Can’t All Factories Go Green?
In this day and age, there’s a lot of talk about “going green.” While more and more businesses are taking steps to reduce their carbon footprints and implement more sustainable practices, it’s often easier said than done.
Making these changes can require costly upgrades but, despite the upfront expenses, they lead to a healthier planet and many times, lower operating bills in the future.
All factories can go green – they simply have to take the steps to get there. Here are 4 ways to start the transition.
1. “Going green” requires a commitment to reducing waste.
It should come as no surprise that the first step to “going green” is cutting back on waste. This can happen in a number of different forms:
- Excess materials for manufacturing should be identified and replaced with greener, recyclable options.
- As more and more materials become biodegradable, it’s imperative that more companies begin to use them.
- Alternatively, “rapid renewable” materials should be implemented in the manufacturing process.
Ideally, all of these things should play a role in moving to a greener manufacturing process.
2. Recycling is key.
Recycling goes hand-in-hand with reducing waste. If something is typically thrown out, the best alternative is to find recyclable replacements. Beyond that, however, creating a culture of recycling boils down to every item within a facility:
- All paper products should be recycled, not thrown in the trash.
- Plastics should be collected and sorted from other waste.
- Compostable items should have a designated spot – both on the manufacturing or assembly line, if applicable, and in employee break areas or anywhere else that might see natural items.
- Single-use items, like paper towels, should be avoided when possible.
Company-wide recycling requires a community effort; everyone must take responsibility and be involved. It’s important to stress to everyone how recycling is making an impact for both the company as a whole and for the environment.
3. Manufacturing machinery needs serious tune-ups.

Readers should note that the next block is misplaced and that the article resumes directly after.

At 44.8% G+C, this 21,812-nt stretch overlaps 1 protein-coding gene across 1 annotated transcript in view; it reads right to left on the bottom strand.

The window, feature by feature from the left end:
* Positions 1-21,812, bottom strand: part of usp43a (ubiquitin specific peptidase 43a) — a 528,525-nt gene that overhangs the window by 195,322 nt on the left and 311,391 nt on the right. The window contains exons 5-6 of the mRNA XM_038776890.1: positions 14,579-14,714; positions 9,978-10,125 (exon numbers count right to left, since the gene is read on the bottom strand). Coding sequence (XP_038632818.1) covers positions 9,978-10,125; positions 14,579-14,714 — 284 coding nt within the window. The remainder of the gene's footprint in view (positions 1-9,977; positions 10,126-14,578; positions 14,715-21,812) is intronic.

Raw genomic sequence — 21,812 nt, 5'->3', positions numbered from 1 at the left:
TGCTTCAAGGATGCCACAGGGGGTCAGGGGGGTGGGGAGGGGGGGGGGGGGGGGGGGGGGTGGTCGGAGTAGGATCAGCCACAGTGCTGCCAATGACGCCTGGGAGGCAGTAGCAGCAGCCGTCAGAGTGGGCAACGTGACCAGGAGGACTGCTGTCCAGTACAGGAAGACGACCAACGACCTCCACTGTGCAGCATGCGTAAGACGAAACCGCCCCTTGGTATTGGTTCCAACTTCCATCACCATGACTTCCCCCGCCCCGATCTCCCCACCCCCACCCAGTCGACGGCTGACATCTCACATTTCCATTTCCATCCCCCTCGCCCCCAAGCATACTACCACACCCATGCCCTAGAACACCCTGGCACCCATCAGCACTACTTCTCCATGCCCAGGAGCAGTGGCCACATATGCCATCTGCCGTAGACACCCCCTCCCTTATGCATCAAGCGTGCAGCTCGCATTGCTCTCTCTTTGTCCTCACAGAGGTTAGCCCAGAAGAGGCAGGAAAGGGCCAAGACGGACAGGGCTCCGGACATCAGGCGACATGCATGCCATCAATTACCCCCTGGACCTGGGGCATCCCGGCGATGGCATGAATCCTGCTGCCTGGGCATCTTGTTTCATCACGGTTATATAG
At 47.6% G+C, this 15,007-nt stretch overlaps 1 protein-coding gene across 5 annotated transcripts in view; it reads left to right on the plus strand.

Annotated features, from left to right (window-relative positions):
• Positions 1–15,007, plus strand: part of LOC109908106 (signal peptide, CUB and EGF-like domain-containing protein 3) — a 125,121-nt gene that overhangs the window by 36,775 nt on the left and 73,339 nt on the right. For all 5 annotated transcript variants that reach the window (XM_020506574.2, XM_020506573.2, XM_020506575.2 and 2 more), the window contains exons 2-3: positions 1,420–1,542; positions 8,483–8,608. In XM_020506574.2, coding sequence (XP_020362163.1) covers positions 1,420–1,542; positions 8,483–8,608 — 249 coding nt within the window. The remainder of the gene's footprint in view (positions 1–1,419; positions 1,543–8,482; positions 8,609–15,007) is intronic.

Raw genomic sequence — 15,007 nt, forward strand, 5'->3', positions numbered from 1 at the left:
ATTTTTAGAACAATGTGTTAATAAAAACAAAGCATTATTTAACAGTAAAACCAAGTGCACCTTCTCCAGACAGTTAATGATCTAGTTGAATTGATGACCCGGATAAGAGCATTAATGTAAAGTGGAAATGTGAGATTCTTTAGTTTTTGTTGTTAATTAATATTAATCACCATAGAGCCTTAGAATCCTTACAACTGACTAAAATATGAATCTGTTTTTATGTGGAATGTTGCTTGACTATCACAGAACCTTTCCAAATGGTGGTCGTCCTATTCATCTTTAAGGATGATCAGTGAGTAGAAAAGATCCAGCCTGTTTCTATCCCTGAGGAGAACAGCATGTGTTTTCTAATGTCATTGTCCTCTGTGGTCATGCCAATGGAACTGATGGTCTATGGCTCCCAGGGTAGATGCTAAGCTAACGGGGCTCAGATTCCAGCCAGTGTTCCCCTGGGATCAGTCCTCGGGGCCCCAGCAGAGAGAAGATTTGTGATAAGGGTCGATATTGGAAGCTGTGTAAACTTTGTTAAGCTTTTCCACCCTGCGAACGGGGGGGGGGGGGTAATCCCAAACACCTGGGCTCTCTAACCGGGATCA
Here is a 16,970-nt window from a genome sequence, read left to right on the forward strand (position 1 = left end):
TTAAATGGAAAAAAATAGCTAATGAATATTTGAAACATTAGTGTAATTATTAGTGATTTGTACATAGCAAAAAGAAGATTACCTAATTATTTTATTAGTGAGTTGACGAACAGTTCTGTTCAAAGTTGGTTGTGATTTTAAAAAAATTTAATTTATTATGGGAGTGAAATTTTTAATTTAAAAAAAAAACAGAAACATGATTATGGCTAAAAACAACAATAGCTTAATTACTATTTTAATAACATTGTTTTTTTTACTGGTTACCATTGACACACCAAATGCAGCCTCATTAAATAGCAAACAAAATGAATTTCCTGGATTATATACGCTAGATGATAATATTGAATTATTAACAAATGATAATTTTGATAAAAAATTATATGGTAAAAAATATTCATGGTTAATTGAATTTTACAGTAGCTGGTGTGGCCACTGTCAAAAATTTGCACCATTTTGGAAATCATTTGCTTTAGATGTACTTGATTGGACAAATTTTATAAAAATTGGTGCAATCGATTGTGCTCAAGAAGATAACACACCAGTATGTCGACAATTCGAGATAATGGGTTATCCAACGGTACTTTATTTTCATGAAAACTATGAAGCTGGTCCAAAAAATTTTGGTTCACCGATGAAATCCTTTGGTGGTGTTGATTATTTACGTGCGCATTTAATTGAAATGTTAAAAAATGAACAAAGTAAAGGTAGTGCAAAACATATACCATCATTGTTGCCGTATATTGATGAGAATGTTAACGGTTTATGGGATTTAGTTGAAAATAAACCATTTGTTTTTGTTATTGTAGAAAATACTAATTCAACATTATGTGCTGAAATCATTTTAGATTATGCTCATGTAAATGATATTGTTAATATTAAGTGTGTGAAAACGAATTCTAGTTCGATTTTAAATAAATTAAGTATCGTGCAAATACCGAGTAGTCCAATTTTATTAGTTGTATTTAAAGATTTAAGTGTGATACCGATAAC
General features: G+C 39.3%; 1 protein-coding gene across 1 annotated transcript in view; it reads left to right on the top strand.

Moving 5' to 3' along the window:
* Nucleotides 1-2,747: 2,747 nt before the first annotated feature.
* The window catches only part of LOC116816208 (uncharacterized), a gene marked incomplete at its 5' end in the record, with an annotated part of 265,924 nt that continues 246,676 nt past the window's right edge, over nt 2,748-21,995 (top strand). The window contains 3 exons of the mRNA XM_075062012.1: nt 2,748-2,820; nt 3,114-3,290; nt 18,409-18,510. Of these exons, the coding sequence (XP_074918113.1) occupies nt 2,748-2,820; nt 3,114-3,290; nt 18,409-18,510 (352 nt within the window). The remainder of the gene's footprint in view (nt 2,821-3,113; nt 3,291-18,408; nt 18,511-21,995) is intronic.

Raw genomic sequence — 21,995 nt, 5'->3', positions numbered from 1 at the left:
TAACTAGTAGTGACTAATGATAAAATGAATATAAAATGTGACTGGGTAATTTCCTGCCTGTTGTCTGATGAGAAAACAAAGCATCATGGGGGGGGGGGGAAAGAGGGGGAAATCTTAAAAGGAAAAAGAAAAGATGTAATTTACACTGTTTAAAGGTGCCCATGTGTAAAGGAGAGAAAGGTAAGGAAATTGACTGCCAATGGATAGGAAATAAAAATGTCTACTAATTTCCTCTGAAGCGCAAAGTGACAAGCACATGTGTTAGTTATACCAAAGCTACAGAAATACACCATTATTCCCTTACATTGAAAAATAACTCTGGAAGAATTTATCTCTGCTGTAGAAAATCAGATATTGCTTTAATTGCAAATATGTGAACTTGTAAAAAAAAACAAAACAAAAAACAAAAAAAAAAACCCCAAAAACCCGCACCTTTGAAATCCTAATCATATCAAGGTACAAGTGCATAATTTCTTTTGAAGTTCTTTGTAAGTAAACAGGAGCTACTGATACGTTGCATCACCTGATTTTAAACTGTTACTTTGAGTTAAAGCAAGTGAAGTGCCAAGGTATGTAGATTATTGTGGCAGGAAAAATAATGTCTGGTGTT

Times change and so does technology. As better, more energy-efficient and waste-reducing machines become available, it’s time to put old workhorses to rest once and for all.
New machinery setups have the capabilities to reuse water, require less energy to operate and utilize more of the materials used in the manufacturing process which ultimately leads to reduced waste.
4. Organizations must make changes to their facilities.
Going green requires a lot of conscious effort – there’s no doubt about it. One major way facilities can become more eco-friendly is by making changes to their warehouses and physical environments.
Lighting and Energy Usage
It’s becoming increasingly more common for private homes and businesses to opt for greener lighting. From energy-efficient bulbs to solar-fueled choices, these changes are not only helping preserve the planet, but they can also lead to significant long-term savings.
It’s also important to be aware of how much energy is being misused to keep lights on longer than needed. Timers and motion sensing tools are helpful in reducing light pollution and energy inefficiency.
Heating and Cooling
Temperatures can be challenging to maintain in large buildings. As such, it’s not uncommon for companies to run their heating and cooling systems in excess.
It’s vital to choose systems that can handle fluctuating temperatures. Zoning and ductless systems can be both energy-efficient and cut down on future expenses.
“Going green” equates to a company “lifestyle change.” It can’t and doesn’t happen overnight and can only come about through conscious effort from business leadership and staff alike.
It’s true: Green production is possible for all factories – one step at a time.